First, we believe that chronic resistance to political reform is the major cause of the poverty and desperation evident among Islamic peoples. This assertion defies, of course, the currently dominant theory that the “root cause” of the social problems of the Islamic world is the State of Israel.
To us this latter theory seems entirely unfounded. It appears obvious, rather, that the presence of Israel in the Holy Land, while it is certainly a cause of great affliction to the people of Palestine, does not even begin to explain the grinding poverty and despondency pervasive in other Muslim countries. No one has sufficiently explained how the Sudanese, Turks, Libyans, Syrians, and Iranians would be better off if there were no Israel. We see no reason to believe that, if Israel were to disappear from the face of the earth today, we in the West would be one whit safer from fanatic Muslims tomorrow.
It seems to us, on the contrary, that the State of Israel has served chiefly as a limp excuse to exonerate those who are really responsible for the political stagnation that endures throughout much of the Middle East. And this widespread political stagnation, we believe, best explains the ongoing economic paralysis prevalent in that part of the world.
Second, with respect to the Muslim treatment of Christians, we are once again aware of how much our world has changed since yesteryear. It was not so long ago that Communists were the chief persecutors of Christians. When we spoke of “the suffering church,” we usually meant those who were oppressed behind the Iron Curtain. In truth, that persecution was already beginning to weaken, even before the Berlin wall came down, and now Christian missions are thriving in countries where they were terribly oppressed during our youth.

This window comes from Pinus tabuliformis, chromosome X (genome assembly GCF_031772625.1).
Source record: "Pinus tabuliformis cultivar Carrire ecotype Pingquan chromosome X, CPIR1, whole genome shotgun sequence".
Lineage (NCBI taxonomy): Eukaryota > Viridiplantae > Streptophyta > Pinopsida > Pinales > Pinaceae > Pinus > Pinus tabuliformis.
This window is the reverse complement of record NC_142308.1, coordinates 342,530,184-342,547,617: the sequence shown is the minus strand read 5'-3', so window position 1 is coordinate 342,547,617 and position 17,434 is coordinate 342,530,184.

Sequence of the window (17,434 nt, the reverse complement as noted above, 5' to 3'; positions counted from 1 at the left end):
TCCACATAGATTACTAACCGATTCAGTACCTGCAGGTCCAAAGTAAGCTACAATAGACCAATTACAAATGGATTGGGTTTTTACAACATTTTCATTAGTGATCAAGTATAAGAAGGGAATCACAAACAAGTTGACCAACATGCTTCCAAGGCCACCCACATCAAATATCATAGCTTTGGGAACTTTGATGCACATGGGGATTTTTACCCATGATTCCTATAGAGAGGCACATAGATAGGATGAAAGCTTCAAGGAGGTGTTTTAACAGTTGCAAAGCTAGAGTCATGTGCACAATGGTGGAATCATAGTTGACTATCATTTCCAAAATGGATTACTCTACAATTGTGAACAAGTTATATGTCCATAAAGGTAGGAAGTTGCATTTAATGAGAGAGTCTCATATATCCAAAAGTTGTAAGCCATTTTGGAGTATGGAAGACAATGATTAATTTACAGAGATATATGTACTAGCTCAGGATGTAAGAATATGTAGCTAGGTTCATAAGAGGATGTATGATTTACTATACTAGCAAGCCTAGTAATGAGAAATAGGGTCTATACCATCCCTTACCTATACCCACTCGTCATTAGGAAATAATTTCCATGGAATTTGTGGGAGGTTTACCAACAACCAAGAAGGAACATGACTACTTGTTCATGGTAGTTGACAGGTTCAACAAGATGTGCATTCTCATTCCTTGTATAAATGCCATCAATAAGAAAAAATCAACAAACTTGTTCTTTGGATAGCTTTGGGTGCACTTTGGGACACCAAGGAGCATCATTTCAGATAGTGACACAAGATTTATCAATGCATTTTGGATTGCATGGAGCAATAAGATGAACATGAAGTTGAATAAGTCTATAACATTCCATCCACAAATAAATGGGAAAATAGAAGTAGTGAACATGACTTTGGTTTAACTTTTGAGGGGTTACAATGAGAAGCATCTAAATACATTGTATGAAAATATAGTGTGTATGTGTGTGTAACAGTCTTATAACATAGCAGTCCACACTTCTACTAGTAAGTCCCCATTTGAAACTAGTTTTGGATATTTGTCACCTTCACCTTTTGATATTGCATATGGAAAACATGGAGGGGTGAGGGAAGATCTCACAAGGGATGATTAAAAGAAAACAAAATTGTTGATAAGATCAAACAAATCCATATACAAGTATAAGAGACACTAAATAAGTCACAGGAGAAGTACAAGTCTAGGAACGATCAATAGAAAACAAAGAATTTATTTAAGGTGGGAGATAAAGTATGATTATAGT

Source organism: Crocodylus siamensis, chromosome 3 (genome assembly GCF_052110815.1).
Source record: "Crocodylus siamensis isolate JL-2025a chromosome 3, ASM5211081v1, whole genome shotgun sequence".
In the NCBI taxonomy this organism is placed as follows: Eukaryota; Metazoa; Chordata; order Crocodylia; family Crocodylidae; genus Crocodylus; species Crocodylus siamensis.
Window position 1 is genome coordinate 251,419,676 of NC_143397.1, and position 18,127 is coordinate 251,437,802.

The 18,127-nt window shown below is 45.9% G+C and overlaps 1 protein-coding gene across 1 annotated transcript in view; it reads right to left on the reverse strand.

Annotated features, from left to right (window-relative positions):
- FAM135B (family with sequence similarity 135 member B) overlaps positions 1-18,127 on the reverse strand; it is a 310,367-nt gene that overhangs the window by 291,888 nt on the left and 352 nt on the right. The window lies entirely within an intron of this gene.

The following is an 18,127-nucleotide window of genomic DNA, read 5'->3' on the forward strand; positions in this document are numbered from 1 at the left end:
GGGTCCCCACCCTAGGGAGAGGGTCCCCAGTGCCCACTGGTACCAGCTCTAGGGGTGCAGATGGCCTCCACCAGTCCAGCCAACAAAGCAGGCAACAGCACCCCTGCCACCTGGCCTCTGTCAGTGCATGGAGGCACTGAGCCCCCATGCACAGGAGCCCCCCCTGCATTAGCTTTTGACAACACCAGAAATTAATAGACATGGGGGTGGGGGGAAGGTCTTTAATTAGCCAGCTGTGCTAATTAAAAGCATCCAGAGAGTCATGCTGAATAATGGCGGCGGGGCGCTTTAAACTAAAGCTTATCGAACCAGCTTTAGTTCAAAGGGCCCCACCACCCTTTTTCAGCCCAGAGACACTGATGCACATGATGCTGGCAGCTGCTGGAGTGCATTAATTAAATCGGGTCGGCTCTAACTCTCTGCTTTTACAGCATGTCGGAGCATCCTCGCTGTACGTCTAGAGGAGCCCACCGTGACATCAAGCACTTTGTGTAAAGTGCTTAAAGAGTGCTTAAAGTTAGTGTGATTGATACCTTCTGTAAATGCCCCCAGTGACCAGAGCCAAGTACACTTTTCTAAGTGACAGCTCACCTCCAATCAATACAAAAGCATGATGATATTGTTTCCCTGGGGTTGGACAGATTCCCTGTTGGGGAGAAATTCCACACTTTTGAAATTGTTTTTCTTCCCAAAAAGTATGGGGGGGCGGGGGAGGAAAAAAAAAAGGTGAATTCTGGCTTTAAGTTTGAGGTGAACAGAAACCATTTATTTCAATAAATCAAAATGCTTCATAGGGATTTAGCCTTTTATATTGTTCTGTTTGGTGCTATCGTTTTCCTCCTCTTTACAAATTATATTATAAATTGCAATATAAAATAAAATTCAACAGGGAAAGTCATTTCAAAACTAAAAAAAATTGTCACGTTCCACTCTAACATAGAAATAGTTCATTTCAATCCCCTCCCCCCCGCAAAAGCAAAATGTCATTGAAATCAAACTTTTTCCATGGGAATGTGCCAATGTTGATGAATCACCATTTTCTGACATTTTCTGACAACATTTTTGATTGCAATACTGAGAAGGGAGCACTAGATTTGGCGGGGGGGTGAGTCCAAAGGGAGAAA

So where are Christians being persecuted in the world at present? Chiefly in places where militant Muslims have ready access to them: Pakistan, Nigeria, Sudan, Egypt, Indonesia, Qatar, Bangladesh, the Philippines, and so on. Christians are also persecuted by others, of course, such as Communists (China, Vietnam, Cuba), Buddhists (Sri Lanka, Nepal), Hindus (India), and sundry oppressors in places like Zimbabwe and Colombia, but by far the most sustained and consistent persecution of Christians throughout the world continues to be inflicted by Muslims. (In each edition of this journal, some of the more notable instances of such persecution are chronicled in our section called “The Suffering Church.”)
To be sure, not all of this Muslim persecution of Christians is government-sanctioned. Nonetheless, we do believe that the problem itself should be approached as a concern of civil rights. And the matter of civil rights again raises the problem of political reform. It is reasonable to suppose that Christians living among or close to Muslims—and truly all of us—will be safer if those Muslims live in true democracies and enjoy, like ourselves, the benefits of liberal institutions and economic prosperity.